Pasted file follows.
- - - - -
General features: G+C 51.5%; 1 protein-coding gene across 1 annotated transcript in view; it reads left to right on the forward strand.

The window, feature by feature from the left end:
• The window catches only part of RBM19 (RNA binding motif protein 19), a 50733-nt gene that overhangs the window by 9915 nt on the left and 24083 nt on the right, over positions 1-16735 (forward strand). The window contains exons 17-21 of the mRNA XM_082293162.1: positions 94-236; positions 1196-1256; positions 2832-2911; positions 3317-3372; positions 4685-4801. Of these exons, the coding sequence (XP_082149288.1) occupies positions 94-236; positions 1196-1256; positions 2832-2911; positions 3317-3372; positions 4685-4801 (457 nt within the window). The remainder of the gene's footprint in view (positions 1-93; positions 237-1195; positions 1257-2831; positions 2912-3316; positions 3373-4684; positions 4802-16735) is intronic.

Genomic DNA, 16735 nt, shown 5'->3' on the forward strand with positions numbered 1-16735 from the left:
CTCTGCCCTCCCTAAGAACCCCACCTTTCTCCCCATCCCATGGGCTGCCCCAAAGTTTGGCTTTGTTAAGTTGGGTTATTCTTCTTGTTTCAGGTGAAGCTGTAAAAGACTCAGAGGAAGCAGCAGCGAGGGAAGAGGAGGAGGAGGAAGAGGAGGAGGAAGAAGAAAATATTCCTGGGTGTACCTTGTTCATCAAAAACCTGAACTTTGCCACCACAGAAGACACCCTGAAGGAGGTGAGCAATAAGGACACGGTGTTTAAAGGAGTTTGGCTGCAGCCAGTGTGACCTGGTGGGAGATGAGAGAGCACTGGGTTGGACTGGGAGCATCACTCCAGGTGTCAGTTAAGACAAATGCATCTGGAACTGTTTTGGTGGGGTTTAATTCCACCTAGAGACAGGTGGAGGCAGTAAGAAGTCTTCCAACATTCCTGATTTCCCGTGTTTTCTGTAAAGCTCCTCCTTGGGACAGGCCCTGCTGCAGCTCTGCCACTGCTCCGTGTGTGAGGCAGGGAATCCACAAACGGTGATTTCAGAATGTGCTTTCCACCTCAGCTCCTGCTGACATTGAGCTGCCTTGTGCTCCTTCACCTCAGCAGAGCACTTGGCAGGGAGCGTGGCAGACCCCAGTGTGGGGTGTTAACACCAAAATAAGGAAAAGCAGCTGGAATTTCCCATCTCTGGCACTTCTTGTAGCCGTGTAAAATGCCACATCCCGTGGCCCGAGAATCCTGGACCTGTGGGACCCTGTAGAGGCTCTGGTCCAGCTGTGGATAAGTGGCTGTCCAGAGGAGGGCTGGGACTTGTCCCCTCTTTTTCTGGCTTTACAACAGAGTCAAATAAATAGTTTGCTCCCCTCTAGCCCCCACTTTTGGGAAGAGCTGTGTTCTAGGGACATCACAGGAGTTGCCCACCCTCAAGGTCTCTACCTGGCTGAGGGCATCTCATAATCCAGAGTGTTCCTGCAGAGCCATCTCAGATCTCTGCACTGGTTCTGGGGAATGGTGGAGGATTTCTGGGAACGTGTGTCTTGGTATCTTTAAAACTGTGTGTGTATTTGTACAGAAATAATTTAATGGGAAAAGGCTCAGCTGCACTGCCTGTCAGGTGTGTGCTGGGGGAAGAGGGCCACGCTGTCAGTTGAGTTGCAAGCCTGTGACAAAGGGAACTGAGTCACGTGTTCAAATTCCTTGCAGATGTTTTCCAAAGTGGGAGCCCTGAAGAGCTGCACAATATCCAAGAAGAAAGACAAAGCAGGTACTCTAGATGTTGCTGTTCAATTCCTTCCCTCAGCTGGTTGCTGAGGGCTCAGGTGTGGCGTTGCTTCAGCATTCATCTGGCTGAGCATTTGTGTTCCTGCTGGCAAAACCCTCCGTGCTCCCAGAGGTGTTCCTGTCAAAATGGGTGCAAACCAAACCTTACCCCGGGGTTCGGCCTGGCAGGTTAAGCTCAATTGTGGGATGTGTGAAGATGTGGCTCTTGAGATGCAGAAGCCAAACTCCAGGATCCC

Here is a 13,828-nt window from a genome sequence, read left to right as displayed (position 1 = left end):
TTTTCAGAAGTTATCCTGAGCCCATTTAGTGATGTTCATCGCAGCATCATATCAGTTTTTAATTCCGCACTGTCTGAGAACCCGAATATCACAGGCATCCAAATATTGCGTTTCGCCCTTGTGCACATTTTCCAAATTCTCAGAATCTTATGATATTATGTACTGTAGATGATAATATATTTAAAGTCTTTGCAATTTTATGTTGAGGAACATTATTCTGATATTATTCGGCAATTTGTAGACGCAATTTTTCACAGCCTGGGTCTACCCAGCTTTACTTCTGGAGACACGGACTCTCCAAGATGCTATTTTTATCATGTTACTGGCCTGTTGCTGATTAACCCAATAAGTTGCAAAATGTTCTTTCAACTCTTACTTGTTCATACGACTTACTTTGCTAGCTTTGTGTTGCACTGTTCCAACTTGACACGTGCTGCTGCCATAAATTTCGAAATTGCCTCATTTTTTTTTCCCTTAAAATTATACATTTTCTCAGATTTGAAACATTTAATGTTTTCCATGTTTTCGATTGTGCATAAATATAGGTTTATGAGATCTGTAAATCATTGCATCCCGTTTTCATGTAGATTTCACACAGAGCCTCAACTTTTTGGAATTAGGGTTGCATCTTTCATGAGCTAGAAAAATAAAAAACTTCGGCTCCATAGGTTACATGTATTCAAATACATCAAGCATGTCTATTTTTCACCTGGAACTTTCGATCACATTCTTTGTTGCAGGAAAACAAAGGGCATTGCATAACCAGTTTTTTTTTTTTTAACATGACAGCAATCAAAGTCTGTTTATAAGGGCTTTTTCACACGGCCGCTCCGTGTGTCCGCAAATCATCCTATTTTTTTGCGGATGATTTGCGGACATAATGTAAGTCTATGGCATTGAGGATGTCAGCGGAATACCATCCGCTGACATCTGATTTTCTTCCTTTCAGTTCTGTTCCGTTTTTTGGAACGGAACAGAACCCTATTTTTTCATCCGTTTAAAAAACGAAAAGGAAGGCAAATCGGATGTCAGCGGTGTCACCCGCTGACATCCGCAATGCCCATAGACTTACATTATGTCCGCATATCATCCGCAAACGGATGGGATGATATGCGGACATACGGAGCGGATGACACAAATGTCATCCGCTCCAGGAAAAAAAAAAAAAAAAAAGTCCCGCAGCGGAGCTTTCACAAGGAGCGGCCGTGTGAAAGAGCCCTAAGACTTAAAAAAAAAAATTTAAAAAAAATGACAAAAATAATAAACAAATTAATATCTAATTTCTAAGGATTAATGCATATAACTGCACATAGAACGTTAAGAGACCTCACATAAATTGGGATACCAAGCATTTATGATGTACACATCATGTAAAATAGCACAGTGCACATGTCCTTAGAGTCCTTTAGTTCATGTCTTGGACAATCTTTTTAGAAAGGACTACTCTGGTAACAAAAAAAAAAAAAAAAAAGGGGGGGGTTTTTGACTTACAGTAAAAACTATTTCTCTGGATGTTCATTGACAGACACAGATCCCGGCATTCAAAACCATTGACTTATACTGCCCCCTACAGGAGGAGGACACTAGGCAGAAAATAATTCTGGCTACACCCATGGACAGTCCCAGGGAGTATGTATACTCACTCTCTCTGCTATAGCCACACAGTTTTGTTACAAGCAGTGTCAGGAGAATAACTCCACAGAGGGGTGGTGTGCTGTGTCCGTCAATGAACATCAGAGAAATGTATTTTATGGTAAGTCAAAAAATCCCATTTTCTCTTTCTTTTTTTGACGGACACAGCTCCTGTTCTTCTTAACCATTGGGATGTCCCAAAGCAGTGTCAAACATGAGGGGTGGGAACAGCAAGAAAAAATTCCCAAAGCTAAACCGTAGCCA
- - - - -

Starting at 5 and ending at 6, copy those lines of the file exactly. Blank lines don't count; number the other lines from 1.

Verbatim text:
CTCTGCCCTCCCTAAGAACCCCACCTTTCTCCCCATCCCATGGGCTGCCCCAAAGTTTGGCTTTGTTAAGTTGGGTTATTCTTCTTGTTTCAGGTGAAGCTGTAAAAGACTCAGAGGAAGCAGCAGCGAGGGAAGAGGAGGAGGAGGAAGAGGAGGAGGAAGAAGAAAATATTCCTGGGTGTACCTTGTTCATCAAAAACCTGAACTTTGCCACCACAGAAGACACCCTGAAGGAGGTGAGCAATAAGGACACGGTGTTTAAAGGAGTTTGGCTGCAGCCAGTGTGACCTGGTGGGAGATGAGAGAGCACTGGGTTGGACTGGGAGCATCACTCCAGGTGTCAGTTAAGACAAATGCATCTGGAACTGTTTTGGTGGGGTTTAATTCCACCTAGAGACAGGTGGAGGCAGTAAGAAGTCTTCCAACATTCCTGATTTCCCGTGTTTTCTGTAAAGCTCCTCCTTGGGACAGGCCCTGCTGCAGCTCTGCCACTGCTCCGTGTGTGAGGCAGGGAATCCACAAACGGTGATTTCAGAATGTGCTTTCCACCTCAGCTCCTGCTGACATTGAGCTGCCTTGTGCTCCTTCACCTCAGCAGAGCACTTGGCAGGGAGCGTGGCAGACCCCAGTGTGGGGTGTTAACACCAAAATAAGGAAAAGCAGCTGGAATTTCCCATCTCTGGCACTTCTTGTAGCCGTGTAAAATGCCACATCCCGTGGCCCGAGAATCCTGGACCTGTGGGACCCTGTAGAGGCTCTGGTCCAGCTGTGGATAAGTGGCTGTCCAGAGGAGGGCTGGGACTTGTCCCCTCTTTTTCTGGCTTTACAACAGAGTCAAATAAATAGTTTGCTCCCCTCTAGCCCCCACTTTTGGGAAGAGCTGTGTTCTAGGGACATCACAGGAGTTGCCCACCCTCAAGGTCTCTACCTGGCTGAGGGCATCTCATAATCCAGAGTGTTCCTGCAGAGCCATCTCAGATCTCTGCACTGGTTCTGGGGAATGGTGGAGGATTTCTGGGAACGTGTGTCTTGGTATCTTTAAAACTGTGTGTGTATTTGTACAGAAATAATTTAATGGGAAAAGGCTCAGCTGCACTGCCTGTCAGGTGTGTGCTGGGGGAAGAGGGCCACGCTGTCAGTTGAGTTGCAAGCCTGTGACAAAGGGAACTGAGTCACGTGTTCAAATTCCTTGCAGATGTTTTCCAAAGTGGGAGCCCTGAAGAGCTGCACAATATCCAAGAAGAAAGACAAAGCAGGTACTCTAGATGTTGCTGTTCAATTCCTTCCCTCAGCTGGTTGCTGAGGGCTCAGGTGTGGCGTTGCTTCAGCATTCATCTGGCTGAGCATTTGTGTTCCTGCTGGCAAAACCCTCCGTGCTCCCAGAGGTGTTCCTGTCAAAATGGGTGCAAACCAAACCTTACCCCGGGGTTCGGCCTGGCAGGTTAAGCTCAATTGTGGGATGTGTGAAGATGTGGCTCTTGAGATGCAGAAGCCAAACTCCAGGATCCC

Here is a 13,828-nt window from a genome sequence, read left to right as displayed (position 1 = left end):